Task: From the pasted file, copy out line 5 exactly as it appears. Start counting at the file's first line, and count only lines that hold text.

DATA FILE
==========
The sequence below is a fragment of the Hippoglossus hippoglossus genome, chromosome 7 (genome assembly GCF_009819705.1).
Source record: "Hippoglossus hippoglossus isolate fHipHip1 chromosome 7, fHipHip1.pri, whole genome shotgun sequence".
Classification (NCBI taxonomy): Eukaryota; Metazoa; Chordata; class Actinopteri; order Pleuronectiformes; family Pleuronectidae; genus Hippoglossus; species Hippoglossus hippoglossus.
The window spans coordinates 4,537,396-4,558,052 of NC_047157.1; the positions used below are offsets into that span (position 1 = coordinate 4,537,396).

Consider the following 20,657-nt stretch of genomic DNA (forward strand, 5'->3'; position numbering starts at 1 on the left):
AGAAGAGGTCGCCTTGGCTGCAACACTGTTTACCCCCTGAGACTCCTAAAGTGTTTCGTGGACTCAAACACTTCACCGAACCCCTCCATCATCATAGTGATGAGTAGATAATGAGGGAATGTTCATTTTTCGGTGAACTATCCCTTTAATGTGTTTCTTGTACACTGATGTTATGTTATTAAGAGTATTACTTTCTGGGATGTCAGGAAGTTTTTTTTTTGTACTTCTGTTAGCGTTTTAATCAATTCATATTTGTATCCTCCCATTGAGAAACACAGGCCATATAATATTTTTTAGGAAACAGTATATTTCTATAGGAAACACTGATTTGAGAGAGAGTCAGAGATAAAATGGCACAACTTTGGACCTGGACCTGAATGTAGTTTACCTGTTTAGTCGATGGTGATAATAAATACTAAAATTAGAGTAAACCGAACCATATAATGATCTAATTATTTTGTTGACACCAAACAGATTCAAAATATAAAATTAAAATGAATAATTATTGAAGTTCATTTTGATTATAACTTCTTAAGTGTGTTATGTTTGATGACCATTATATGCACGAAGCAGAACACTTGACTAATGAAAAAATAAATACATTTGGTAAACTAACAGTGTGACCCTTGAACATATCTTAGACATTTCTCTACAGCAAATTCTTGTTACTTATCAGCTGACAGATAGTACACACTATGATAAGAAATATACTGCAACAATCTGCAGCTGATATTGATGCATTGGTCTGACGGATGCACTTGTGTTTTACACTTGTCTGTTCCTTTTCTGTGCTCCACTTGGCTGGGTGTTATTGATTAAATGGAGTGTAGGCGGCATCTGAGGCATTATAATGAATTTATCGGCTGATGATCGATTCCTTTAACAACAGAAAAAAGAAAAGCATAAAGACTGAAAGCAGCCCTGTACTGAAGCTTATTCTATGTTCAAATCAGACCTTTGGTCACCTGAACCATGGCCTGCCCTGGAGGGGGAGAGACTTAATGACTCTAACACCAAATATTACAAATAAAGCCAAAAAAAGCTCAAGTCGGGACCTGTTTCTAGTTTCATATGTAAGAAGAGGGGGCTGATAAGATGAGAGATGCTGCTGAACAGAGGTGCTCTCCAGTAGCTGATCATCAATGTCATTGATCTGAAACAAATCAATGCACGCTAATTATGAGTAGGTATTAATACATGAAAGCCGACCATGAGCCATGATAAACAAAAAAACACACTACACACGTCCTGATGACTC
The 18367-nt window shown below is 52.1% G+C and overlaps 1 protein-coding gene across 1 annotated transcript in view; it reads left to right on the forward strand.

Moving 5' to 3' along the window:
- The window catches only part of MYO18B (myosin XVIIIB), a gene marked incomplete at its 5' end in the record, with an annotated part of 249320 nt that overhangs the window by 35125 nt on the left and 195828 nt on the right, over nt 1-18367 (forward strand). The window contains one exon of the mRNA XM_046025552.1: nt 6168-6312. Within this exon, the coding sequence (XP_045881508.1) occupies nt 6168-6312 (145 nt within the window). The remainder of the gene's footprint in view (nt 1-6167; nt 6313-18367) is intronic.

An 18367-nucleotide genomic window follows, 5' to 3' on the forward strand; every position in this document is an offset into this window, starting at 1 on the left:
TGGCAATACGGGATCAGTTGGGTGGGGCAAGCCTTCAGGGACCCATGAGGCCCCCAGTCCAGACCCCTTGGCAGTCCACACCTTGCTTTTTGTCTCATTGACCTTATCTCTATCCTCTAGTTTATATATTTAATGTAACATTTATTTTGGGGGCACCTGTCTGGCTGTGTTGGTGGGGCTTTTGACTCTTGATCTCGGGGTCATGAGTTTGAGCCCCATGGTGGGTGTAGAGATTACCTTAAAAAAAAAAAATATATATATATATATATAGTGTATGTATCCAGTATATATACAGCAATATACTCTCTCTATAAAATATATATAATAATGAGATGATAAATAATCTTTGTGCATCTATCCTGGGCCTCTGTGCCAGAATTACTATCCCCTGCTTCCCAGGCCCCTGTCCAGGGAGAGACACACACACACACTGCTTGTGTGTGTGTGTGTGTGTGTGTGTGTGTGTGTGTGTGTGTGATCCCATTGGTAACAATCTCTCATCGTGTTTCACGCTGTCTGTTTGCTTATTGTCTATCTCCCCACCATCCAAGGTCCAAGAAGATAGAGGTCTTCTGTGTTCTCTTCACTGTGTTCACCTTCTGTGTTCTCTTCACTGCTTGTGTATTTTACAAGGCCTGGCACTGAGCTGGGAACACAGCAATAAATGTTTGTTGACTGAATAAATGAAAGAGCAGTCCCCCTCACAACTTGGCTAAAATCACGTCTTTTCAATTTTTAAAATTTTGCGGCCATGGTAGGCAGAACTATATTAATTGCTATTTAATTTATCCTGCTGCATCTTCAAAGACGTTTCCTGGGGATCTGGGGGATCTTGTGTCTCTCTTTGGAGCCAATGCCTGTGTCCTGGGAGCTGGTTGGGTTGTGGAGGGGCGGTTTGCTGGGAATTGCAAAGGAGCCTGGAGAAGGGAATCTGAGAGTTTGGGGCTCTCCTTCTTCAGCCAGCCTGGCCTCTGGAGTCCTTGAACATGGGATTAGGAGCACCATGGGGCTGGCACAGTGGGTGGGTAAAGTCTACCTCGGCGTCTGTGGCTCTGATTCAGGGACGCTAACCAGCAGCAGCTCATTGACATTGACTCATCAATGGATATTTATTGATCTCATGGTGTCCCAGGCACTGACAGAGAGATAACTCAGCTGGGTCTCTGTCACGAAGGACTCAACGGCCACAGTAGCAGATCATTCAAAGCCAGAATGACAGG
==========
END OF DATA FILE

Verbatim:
Consider the following 20,657-nt stretch of genomic DNA (forward strand, 5'->3'; position numbering starts at 1 on the left):